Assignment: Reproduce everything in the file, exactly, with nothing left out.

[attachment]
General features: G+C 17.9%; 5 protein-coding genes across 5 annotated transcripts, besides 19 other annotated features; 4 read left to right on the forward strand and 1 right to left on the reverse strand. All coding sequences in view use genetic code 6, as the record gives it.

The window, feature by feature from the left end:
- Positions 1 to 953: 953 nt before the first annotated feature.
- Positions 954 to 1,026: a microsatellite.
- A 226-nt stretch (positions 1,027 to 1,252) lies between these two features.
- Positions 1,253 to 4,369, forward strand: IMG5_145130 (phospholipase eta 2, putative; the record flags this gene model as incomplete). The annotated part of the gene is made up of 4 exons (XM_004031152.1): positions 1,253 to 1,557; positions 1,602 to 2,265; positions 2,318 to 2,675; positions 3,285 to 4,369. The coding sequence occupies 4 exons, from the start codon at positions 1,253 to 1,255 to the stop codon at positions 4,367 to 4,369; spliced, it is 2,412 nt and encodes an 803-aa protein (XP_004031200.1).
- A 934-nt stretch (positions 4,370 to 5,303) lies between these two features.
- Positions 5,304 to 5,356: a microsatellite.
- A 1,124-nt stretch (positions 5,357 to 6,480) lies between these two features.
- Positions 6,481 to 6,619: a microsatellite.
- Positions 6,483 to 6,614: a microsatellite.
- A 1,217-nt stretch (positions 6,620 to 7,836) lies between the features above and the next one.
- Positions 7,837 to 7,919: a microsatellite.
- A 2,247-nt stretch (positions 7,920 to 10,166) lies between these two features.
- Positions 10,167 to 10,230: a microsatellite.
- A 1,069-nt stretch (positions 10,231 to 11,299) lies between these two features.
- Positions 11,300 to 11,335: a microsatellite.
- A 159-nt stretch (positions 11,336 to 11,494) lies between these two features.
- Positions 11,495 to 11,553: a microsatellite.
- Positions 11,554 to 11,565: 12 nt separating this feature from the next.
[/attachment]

General features: G+C 17.9%; 5 protein-coding genes across 5 annotated transcripts, besides 19 other annotated features; 4 read left to right on the forward strand and 1 right to left on the reverse strand. All coding sequences in view use genetic code 6, as the record gives it.

The window, feature by feature from the left end:
- Positions 1 to 953: 953 nt before the first annotated feature.
- Positions 954 to 1,026: a microsatellite.
- A 226-nt stretch (positions 1,027 to 1,252) lies between these two features.
- Positions 1,253 to 4,369, forward strand: IMG5_145130 (phospholipase eta 2, putative; the record flags this gene model as incomplete). The annotated part of the gene is made up of 4 exons (XM_004031152.1): positions 1,253 to 1,557; positions 1,602 to 2,265; positions 2,318 to 2,675; positions 3,285 to 4,369. The coding sequence occupies 4 exons, from the start codon at positions 1,253 to 1,255 to the stop codon at positions 4,367 to 4,369; spliced, it is 2,412 nt and encodes an 803-aa protein (XP_004031200.1).
- A 934-nt stretch (positions 4,370 to 5,303) lies between these two features.
- Positions 5,304 to 5,356: a microsatellite.
- A 1,124-nt stretch (positions 5,357 to 6,480) lies between these two features.
- Positions 6,481 to 6,619: a microsatellite.
- Positions 6,483 to 6,614: a microsatellite.
- A 1,217-nt stretch (positions 6,620 to 7,836) lies between the features above and the next one.
- Positions 7,837 to 7,919: a microsatellite.
- A 2,247-nt stretch (positions 7,920 to 10,166) lies between these two features.
- Positions 10,167 to 10,230: a microsatellite.
- A 1,069-nt stretch (positions 10,231 to 11,299) lies between these two features.
- Positions 11,300 to 11,335: a microsatellite.
- A 159-nt stretch (positions 11,336 to 11,494) lies between these two features.
- Positions 11,495 to 11,553: a microsatellite.
- Positions 11,554 to 11,565: 12 nt separating this feature from the next.